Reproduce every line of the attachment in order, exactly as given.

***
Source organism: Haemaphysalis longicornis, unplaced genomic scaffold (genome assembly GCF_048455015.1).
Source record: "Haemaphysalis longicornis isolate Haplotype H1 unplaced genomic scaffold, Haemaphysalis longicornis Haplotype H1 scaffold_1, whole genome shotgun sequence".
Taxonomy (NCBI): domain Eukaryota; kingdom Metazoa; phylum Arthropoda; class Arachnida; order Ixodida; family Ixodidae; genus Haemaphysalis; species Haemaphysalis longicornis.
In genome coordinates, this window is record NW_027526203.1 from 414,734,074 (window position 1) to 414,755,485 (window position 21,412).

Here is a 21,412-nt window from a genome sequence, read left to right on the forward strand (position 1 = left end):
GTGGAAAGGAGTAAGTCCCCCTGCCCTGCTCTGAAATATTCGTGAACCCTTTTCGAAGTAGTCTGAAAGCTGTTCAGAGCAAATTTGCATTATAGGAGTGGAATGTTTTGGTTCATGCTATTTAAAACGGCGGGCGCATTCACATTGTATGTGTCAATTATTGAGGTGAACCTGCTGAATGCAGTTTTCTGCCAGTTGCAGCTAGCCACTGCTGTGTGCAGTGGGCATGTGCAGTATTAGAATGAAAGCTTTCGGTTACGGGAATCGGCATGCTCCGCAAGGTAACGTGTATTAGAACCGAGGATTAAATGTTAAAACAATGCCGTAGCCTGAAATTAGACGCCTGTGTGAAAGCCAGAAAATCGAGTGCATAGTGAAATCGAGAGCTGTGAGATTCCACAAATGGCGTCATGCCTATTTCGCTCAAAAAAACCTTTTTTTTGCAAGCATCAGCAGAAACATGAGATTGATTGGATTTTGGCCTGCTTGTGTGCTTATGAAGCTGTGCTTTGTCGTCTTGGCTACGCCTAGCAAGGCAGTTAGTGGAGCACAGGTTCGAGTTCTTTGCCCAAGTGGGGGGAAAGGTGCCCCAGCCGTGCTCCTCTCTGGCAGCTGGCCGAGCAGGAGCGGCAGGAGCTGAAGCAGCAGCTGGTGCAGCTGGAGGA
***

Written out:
Source organism: Haemaphysalis longicornis, unplaced genomic scaffold (genome assembly GCF_048455015.1).
Source record: "Haemaphysalis longicornis isolate Haplotype H1 unplaced genomic scaffold, Haemaphysalis longicornis Haplotype H1 scaffold_1, whole genome shotgun sequence".
Taxonomy (NCBI): domain Eukaryota; kingdom Metazoa; phylum Arthropoda; class Arachnida; order Ixodida; family Ixodidae; genus Haemaphysalis; species Haemaphysalis longicornis.
In genome coordinates, this window is record NW_027526203.1 from 414,734,074 (window position 1) to 414,755,485 (window position 21,412).

Here is a 21,412-nt window from a genome sequence, read left to right on the forward strand (position 1 = left end):
GTGGAAAGGAGTAAGTCCCCCTGCCCTGCTCTGAAATATTCGTGAACCCTTTTCGAAGTAGTCTGAAAGCTGTTCAGAGCAAATTTGCATTATAGGAGTGGAATGTTTTGGTTCATGCTATTTAAAACGGCGGGCGCATTCACATTGTATGTGTCAATTATTGAGGTGAACCTGCTGAATGCAGTTTTCTGCCAGTTGCAGCTAGCCACTGCTGTGTGCAGTGGGCATGTGCAGTATTAGAATGAAAGCTTTCGGTTACGGGAATCGGCATGCTCCGCAAGGTAACGTGTATTAGAACCGAGGATTAAATGTTAAAACAATGCCGTAGCCTGAAATTAGACGCCTGTGTGAAAGCCAGAAAATCGAGTGCATAGTGAAATCGAGAGCTGTGAGATTCCACAAATGGCGTCATGCCTATTTCGCTCAAAAAAACCTTTTTTTTGCAAGCATCAGCAGAAACATGAGATTGATTGGATTTTGGCCTGCTTGTGTGCTTATGAAGCTGTGCTTTGTCGTCTTGGCTACGCCTAGCAAGGCAGTTAGTGGAGCACAGGTTCGAGTTCTTTGCCCAAGTGGGGGGAAAGGTGCCCCAGCCGTGCTCCTCTCTGGCAGCTGGCCGAGCAGGAGCGGCAGGAGCTGAAGCAGCAGCTGGTGCAGCTGGAGGA